A bold vision for the future
A regional medical school designation would propel our vision to be the region’s most valued health care asset.
Welcome to the summer 2019 edition of Academic Matters, the e-newsletter of the University of Florida College of Medicine – Jacksonville.
Our college is planning for a monumental shift, with discussions ongoing about the feasibility of a regional medical school. The goal is to have full-time third- and fourth-year UF medical students on campus.
For many years, we have been hosting students from UF and other institutions, though they are only here on a rotating basis. A full-time designation would certainly change the nature of our college’s educational offerings. Fortunately, we have a host of talented faculty members eager to support this desired shift.
Over the past few months, we have been evaluating space on campus to accommodate additional students and house the Office of Student Affairs, which is now a separate entity from the Office of Educational Affairs.
We recently met with UF personnel from Gainesville to discuss the possibilities. A working group has been established to discuss the pros and cons of this potential move. The group will provide final recommendations in early spring 2020.
Frank Genuardi, M.D., M.P.H., associate dean for student affairs, discusses medical student education in the Student Affairs section of this newsletter.
Though we’re planning for the future, let’s not lose sight of the present. A new academic year began July 1 at the UF College of Medicine – Jacksonville. Nearly 100 new resident physicians are calling our campus home for the next few years, and we are thrilled to have them.
A few of the newcomers are training in the ophthalmology residency program, which was restarted in July following a yearslong voluntary suspension. Other residency news includes the formation of a urology training program — the latest key advancement in our college’s most recently created department.
Congratulations to chairs Darrell WuDunn, M.D., Ph.D., and K.C. Balaji, M.D., on their respective departments’ educational developments, as we widen the breadth of our college’s training catalog.
Ann-Marie Knight joined us in July as vice president of community engagement and chief diversity officer. This follows a long and distinguished career she had with the U.S. Navy and Mayo Clinic.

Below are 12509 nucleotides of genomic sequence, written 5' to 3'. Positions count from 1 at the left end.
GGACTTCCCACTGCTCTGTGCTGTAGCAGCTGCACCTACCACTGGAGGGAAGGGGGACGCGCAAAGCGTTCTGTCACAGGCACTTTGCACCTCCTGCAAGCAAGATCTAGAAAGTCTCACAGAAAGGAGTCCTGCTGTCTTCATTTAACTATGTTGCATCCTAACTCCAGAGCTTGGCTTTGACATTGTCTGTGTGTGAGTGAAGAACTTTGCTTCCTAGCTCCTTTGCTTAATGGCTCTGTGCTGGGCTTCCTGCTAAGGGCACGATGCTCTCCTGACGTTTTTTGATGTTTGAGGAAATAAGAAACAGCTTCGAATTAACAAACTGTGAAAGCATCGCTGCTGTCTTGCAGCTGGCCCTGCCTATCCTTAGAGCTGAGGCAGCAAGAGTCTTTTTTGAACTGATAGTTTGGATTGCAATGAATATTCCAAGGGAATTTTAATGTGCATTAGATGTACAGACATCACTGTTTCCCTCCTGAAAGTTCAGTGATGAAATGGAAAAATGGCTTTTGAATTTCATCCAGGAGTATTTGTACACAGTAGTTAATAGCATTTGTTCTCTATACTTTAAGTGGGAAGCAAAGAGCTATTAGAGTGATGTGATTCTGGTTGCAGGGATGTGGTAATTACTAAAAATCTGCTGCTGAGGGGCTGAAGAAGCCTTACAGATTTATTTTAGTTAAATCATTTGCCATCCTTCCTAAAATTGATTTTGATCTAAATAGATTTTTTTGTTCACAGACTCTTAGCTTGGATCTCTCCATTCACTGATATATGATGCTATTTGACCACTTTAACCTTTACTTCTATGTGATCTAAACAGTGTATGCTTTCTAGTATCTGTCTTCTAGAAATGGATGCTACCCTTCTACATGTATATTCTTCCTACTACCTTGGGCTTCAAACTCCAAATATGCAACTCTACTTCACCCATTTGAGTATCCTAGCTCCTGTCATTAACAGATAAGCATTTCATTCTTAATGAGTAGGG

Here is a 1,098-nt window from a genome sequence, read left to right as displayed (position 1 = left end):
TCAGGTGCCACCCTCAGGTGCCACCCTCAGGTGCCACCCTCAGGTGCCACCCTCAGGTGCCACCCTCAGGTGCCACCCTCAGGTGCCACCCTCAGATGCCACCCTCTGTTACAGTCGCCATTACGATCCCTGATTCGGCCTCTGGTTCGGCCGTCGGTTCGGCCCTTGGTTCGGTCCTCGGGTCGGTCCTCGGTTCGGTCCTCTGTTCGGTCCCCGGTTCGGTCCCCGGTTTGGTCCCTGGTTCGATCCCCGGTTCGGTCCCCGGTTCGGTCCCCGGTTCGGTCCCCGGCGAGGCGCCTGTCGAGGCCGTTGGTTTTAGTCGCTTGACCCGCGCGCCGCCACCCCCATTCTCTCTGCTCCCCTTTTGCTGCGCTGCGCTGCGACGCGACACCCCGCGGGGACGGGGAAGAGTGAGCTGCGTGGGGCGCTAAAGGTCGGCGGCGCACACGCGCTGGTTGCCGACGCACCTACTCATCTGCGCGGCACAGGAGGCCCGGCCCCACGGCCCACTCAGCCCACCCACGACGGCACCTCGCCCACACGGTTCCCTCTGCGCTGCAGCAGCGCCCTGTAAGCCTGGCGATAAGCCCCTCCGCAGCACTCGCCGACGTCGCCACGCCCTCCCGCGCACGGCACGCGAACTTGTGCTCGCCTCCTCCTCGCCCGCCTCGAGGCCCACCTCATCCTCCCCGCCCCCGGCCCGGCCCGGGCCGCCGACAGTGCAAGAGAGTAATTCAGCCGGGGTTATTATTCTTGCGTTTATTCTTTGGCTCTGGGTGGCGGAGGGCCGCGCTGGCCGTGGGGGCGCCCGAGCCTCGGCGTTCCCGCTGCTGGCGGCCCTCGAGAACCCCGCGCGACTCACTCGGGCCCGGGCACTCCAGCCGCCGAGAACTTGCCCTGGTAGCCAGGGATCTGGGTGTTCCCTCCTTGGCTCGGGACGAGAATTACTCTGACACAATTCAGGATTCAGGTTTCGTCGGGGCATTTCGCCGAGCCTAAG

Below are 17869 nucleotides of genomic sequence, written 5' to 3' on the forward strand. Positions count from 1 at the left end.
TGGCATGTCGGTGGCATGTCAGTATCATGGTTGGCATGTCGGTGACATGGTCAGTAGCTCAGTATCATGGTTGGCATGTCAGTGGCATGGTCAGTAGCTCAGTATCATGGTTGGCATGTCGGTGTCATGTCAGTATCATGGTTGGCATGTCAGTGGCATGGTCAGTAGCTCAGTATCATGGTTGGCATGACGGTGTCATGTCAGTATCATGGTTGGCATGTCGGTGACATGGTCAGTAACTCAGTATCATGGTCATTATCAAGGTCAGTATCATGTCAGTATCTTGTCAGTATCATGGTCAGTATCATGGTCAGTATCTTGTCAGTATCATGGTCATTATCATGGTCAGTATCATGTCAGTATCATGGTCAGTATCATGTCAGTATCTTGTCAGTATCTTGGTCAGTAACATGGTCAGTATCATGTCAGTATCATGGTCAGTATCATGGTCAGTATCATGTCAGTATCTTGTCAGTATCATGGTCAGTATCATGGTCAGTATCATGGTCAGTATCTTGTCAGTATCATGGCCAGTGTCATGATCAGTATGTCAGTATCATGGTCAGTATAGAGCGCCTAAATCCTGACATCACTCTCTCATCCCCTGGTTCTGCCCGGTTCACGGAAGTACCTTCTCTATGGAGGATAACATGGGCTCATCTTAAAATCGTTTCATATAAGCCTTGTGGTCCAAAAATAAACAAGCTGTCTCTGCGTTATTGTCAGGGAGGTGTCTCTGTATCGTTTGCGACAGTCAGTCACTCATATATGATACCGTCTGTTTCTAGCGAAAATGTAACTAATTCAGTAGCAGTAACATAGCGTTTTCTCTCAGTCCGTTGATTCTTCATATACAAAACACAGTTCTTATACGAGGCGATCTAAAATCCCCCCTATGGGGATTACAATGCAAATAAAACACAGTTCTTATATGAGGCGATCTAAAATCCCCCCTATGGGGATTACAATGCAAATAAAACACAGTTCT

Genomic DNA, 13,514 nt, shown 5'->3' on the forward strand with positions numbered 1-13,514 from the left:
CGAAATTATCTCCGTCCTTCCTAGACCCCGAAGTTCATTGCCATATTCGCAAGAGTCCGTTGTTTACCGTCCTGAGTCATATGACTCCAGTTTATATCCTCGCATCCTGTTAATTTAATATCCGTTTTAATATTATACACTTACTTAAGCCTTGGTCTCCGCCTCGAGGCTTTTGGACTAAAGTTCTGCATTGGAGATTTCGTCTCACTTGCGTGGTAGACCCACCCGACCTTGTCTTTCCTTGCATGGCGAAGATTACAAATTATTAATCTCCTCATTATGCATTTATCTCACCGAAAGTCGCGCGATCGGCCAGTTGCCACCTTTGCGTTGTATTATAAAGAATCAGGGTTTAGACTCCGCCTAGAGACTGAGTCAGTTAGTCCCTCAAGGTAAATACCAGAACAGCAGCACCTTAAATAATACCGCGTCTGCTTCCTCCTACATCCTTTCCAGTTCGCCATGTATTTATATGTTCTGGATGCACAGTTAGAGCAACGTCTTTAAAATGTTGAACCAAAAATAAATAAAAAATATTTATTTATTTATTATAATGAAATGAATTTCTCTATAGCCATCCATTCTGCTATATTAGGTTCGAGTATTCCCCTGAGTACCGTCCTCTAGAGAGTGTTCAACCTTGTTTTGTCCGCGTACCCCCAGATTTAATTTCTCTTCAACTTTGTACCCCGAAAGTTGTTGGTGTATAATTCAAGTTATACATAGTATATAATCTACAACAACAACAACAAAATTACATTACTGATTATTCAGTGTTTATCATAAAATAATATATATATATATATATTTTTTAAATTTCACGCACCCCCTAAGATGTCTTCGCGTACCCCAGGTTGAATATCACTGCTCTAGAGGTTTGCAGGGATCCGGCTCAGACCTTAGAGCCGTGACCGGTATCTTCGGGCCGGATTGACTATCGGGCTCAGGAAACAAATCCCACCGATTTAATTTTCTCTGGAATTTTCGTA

In her dual role at UF Health, she will partner with local and state officials, community and physician leaders and agencies to strategize on improving the long-term health of the community and reducing health disparities. She will also provide vision and leadership for the diversity, inclusion and equity efforts across our enterprise.
We provided almost $31 million in community benefits last year. Ms. Knight will strengthen those efforts and help make them more impactful for the patients and community we serve.
In department leadership news, Alan Berger, M.D., is stepping down as chair of neurology, a position he has held for 25 years. He will serve as chair through December, with plans to continue as a faculty member thereafter.
We thank Dr. Berger for his many years of leadership, as he has helped position the department as a regional leader in the neurosciences. A search for his successor will begin immediately. Meanwhile, we continue to seek candidates for the roles of senior associate dean for faculty affairs and chair of surgery. Andrew Kerwin, M.D., serves in the latter position in an interim capacity.
Our academic health center continues to work through several issues on the legislative front. Federally, our focus is on disproportionate share hospital, or DSH, funding and 340B funding.
DSH funding supports our hospital through a complicated formula that allows us to care for uninsured and underinsured patients. In the original draft of the Affordable Care Act, DSH funding was supposed to decrease over time, reflecting additional coverage and Medicaid expansion. However, since many states, including Florida, did not expand Medicaid, hospitals like ours have worked with the federal government to delay the cuts until additional models of support can be developed.
Through another complicated formula, 340B supports our ability to provide expensive medications to patients who would otherwise not be able to afford them. Unfortunately, our funding has been cut by $14 million over the past 18 months. We are working with our federal team to restore the program.
At the state level, I recently met with Gov. Ron DeSantis, his team and leaders from other teaching and safety-net hospitals in the state to readdress the Medicaid payment models. We have taken $20 million in cuts from the various state programs over the past two years. However, the good news is that our Low Income Pool, or LIP, dollars from the state will increase by $12 million this year, reflecting the volume of underserved patients we care for.
In addition, we are working with the city of Jacksonville to continue the next installment of our infrastructure support funding, which is $20 million, and increase our overall operational dollars. Those totals have been flat for the past 17 years.
Speaking of the city, this edition of Academic Matters features an article on community health, which will always remain a priority for our enterprise. Other articles highlight research developments, quality initiatives, faculty promotions and service recognitions, and the latest with our practice plan. Obstetrics and gynecology is the featured department this time around.
We hope you enjoy the summer 2019 edition of Academic Matters. The intent is for you to stay engaged and informed on the latest developments as we position ourselves to be the region’s most valued health care asset.